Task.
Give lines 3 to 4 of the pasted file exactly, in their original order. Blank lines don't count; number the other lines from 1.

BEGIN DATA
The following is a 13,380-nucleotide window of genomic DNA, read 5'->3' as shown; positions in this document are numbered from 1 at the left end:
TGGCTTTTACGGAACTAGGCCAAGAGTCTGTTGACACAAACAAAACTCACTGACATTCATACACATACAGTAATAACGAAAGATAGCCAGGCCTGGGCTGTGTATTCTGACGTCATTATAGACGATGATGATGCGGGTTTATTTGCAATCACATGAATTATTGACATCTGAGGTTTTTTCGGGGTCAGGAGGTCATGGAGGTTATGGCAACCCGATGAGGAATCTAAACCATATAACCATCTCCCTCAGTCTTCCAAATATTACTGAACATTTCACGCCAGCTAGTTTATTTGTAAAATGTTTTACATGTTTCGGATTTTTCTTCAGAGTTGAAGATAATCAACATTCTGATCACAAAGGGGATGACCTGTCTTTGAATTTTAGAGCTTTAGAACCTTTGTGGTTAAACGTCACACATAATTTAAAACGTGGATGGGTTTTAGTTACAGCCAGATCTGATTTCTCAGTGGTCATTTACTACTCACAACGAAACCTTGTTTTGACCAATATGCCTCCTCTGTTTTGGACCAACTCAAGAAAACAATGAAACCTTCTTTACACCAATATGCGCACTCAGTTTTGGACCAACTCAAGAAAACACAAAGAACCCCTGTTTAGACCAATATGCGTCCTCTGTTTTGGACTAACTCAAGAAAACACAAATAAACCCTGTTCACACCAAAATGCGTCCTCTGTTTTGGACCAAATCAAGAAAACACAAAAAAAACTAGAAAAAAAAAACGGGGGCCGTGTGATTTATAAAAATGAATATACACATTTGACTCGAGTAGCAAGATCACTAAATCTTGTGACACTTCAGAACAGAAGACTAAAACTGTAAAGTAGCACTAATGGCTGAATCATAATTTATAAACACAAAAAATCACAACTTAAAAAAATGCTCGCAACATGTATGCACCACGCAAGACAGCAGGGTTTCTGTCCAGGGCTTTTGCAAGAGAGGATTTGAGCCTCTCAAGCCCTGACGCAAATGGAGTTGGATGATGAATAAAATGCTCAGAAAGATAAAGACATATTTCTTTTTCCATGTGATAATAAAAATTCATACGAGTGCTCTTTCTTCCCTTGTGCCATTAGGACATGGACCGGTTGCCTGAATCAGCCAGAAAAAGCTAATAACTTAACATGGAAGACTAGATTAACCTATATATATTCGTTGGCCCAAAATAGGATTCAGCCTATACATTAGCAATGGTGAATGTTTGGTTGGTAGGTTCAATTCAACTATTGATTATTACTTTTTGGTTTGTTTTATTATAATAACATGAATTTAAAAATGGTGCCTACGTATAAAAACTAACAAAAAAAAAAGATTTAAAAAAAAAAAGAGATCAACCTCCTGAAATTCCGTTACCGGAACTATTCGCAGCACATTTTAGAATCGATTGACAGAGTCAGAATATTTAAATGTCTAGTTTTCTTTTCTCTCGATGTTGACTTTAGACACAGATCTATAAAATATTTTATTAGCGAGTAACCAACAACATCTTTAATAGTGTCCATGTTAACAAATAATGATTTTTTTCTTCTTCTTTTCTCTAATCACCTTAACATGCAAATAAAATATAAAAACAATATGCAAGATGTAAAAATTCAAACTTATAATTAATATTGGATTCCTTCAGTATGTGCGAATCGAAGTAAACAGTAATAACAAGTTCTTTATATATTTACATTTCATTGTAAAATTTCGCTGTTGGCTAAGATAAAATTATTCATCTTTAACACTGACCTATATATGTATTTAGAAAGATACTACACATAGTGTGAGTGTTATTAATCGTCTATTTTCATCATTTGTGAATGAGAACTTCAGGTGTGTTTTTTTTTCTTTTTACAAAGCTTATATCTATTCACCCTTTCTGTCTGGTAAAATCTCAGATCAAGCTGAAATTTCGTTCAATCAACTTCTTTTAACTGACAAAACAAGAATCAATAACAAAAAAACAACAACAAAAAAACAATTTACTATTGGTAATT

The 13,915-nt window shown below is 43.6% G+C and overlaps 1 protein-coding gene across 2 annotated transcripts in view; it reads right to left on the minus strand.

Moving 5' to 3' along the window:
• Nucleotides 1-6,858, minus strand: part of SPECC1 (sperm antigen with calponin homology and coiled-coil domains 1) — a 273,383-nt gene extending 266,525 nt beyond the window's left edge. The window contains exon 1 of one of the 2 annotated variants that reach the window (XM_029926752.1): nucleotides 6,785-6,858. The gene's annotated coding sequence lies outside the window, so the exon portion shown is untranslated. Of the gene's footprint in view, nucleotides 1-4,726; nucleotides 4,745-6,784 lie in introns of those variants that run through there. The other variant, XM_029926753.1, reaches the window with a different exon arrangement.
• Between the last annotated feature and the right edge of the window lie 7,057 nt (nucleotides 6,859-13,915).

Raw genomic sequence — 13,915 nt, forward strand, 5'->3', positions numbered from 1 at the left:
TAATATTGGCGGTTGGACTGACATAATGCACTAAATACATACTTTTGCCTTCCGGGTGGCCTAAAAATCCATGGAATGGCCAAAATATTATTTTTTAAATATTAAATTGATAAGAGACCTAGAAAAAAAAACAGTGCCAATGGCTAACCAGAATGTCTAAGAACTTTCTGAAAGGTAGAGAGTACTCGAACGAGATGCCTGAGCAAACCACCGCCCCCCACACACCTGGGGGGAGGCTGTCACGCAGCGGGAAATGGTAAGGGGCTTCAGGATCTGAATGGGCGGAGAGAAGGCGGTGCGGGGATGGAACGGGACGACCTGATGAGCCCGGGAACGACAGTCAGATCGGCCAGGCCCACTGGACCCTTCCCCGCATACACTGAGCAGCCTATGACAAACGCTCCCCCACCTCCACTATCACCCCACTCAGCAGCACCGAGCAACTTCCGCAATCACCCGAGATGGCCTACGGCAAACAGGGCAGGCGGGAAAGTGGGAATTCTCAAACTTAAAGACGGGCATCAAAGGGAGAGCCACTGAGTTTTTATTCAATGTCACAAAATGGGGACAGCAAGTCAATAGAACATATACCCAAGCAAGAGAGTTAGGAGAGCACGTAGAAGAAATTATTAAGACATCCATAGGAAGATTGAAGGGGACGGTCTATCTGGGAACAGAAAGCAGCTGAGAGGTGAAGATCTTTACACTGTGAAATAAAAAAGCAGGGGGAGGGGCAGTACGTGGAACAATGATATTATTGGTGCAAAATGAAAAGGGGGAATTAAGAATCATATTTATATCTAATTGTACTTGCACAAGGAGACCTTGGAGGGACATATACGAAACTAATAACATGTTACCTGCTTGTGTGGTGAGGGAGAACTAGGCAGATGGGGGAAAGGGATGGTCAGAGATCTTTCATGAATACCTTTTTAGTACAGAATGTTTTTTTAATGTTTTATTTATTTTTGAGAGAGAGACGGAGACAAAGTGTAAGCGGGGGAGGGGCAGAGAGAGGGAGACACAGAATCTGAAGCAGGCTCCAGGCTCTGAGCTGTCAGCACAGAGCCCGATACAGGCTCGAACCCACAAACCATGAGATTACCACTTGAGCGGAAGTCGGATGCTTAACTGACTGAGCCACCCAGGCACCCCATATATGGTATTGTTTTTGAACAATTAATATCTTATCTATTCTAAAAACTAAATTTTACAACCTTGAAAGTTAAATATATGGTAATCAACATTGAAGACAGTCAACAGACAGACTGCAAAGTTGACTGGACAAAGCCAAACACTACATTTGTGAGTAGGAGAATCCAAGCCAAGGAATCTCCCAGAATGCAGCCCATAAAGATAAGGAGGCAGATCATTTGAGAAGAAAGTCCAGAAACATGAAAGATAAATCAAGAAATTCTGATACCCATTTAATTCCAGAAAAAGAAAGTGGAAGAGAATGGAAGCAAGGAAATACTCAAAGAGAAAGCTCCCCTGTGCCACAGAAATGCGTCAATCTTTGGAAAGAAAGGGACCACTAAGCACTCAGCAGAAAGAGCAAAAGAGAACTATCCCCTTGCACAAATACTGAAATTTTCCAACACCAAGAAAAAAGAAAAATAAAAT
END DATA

The 13,915-nt window shown below is 43.6% G+C and overlaps 1 protein-coding gene across 2 annotated transcripts in view; it reads right to left on the minus strand.

Moving 5' to 3' along the window: